There’s an irony in the recent court victory of the anti-plagiarism site Turnitin. I believe that Turnitin protects the jobs of the laziest group of teachers across the nation—people who assign the same general assignment year after year. Worse, Turnitin depends on a romantic and wrong idea of creativity (individual originality as the highest value), and it forms part of the copyright mis-education of American students by associating all copying and collaborating with cheating.
But when it got sued, it turned to Fair Use—the right under copyright to use other copyrighted work under certain circumstances. (More on Fair Use here)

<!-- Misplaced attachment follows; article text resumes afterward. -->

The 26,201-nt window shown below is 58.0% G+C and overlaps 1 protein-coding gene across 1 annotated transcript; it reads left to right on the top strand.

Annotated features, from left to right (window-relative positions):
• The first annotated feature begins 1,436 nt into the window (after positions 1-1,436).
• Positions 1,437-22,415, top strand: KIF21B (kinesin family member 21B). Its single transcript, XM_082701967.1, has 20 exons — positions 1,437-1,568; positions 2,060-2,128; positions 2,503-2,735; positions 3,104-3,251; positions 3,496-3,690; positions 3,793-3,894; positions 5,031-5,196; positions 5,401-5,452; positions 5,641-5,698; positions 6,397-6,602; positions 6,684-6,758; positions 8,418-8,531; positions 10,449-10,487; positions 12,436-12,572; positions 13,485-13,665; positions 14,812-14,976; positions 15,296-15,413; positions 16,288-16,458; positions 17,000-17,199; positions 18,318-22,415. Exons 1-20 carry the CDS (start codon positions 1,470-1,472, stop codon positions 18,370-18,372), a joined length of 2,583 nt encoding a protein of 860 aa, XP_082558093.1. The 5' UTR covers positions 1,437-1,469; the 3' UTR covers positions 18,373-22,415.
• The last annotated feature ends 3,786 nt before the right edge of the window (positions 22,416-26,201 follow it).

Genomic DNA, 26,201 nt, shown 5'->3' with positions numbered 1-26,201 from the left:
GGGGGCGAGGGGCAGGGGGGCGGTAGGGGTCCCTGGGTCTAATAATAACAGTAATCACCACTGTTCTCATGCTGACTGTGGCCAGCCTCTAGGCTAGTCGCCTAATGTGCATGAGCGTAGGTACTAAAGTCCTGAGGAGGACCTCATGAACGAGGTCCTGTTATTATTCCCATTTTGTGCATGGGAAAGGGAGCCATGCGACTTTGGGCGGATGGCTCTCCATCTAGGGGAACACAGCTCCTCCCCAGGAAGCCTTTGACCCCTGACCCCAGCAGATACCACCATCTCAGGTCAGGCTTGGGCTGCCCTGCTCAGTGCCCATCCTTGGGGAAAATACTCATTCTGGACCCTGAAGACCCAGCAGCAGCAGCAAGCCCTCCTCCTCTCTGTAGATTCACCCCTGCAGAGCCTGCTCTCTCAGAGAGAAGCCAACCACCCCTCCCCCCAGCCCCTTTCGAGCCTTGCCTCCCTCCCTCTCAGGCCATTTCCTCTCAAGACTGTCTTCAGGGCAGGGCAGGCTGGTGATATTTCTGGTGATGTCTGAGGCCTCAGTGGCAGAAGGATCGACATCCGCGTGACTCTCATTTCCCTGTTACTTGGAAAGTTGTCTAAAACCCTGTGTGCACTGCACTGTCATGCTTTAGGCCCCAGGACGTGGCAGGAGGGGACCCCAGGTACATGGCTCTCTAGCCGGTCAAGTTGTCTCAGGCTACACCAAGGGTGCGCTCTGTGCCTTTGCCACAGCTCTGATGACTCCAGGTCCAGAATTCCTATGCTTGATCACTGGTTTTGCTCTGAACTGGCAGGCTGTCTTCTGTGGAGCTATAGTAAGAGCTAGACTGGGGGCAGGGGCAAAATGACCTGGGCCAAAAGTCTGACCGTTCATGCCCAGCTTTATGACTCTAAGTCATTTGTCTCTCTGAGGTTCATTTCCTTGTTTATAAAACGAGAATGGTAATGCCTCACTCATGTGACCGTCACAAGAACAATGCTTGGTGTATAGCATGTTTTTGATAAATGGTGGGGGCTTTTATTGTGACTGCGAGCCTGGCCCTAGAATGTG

The site, which collects student homework and adds it to a database that can be scanned for plagiarism, was challenged by students who claimed that the site took their intellectual property. (You can catch up at Google attorney William Patry’s blog) The judge found that the students didn’t have a case because, among other things, that Turnitin’s use of the students’ material was clearly Fair Use. It repurposed their work, transforming the use from its original purpose. Its use was limited to that other purpose, which did not impair the market value of the students’ original work.
So let the students—and the teachers—take a real lesson from Turnitin. Quoting from other people’s copyrighted work is sometimes, even often, fair. Not all copying is cheating, or copyright violation.